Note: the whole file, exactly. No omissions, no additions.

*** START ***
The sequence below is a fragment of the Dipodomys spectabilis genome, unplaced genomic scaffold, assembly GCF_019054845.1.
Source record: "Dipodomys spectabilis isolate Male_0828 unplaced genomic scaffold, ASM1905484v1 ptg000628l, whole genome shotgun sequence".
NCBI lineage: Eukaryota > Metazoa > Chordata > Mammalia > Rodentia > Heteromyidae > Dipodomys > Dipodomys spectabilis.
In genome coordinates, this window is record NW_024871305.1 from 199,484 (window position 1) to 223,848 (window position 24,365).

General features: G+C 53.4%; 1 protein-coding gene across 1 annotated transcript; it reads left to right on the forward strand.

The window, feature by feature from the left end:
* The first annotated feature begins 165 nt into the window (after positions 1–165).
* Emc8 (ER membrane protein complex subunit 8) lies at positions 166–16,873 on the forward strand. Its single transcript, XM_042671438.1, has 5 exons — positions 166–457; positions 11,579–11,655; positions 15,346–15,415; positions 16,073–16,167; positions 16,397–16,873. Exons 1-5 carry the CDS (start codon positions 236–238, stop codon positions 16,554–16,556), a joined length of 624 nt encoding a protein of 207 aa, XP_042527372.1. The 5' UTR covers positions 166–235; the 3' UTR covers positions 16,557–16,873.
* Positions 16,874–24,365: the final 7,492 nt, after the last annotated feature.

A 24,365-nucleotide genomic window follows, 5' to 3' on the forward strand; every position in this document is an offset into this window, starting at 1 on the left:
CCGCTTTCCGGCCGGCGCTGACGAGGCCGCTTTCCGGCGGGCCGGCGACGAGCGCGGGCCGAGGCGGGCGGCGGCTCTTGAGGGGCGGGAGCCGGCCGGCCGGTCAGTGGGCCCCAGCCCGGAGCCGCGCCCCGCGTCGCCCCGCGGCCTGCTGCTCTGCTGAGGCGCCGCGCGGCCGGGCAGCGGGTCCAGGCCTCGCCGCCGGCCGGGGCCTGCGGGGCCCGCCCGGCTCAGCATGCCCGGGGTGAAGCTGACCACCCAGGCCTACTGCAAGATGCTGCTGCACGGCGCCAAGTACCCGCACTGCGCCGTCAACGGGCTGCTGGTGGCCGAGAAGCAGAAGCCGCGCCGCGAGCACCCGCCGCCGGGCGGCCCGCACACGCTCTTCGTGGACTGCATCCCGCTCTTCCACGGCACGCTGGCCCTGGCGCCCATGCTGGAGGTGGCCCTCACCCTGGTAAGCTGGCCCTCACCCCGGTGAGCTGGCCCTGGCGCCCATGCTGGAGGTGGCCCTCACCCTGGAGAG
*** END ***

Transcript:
The sequence below is a fragment of the Dipodomys spectabilis genome, unplaced genomic scaffold, assembly GCF_019054845.1.
Source record: "Dipodomys spectabilis isolate Male_0828 unplaced genomic scaffold, ASM1905484v1 ptg000628l, whole genome shotgun sequence".
NCBI lineage: Eukaryota > Metazoa > Chordata > Mammalia > Rodentia > Heteromyidae > Dipodomys > Dipodomys spectabilis.
In genome coordinates, this window is record NW_024871305.1 from 199,484 (window position 1) to 223,848 (window position 24,365).

General features: G+C 53.4%; 1 protein-coding gene across 1 annotated transcript; it reads left to right on the forward strand.

The window, feature by feature from the left end:
* The first annotated feature begins 165 nt into the window (after positions 1–165).
* Emc8 (ER membrane protein complex subunit 8) lies at positions 166–16,873 on the forward strand. Its single transcript, XM_042671438.1, has 5 exons — positions 166–457; positions 11,579–11,655; positions 15,346–15,415; positions 16,073–16,167; positions 16,397–16,873. Exons 1-5 carry the CDS (start codon positions 236–238, stop codon positions 16,554–16,556), a joined length of 624 nt encoding a protein of 207 aa, XP_042527372.1. The 5' UTR covers positions 166–235; the 3' UTR covers positions 16,557–16,873.
* Positions 16,874–24,365: the final 7,492 nt, after the last annotated feature.

A 24,365-nucleotide genomic window follows, 5' to 3' on the forward strand; every position in this document is an offset into this window, starting at 1 on the left:
CCGCTTTCCGGCCGGCGCTGACGAGGCCGCTTTCCGGCGGGCCGGCGACGAGCGCGGGCCGAGGCGGGCGGCGGCTCTTGAGGGGCGGGAGCCGGCCGGCCGGTCAGTGGGCCCCAGCCCGGAGCCGCGCCCCGCGTCGCCCCGCGGCCTGCTGCTCTGCTGAGGCGCCGCGCGGCCGGGCAGCGGGTCCAGGCCTCGCCGCCGGCCGGGGCCTGCGGGGCCCGCCCGGCTCAGCATGCCCGGGGTGAAGCTGACCACCCAGGCCTACTGCAAGATGCTGCTGCACGGCGCCAAGTACCCGCACTGCGCCGTCAACGGGCTGCTGGTGGCCGAGAAGCAGAAGCCGCGCCGCGAGCACCCGCCGCCGGGCGGCCCGCACACGCTCTTCGTGGACTGCATCCCGCTCTTCCACGGCACGCTGGCCCTGGCGCCCATGCTGGAGGTGGCCCTCACCCTGGTAAGCTGGCCCTCACCCCGGTGAGCTGGCCCTGGCGCCCATGCTGGAGGTGGCCCTCACCCTGGAGAG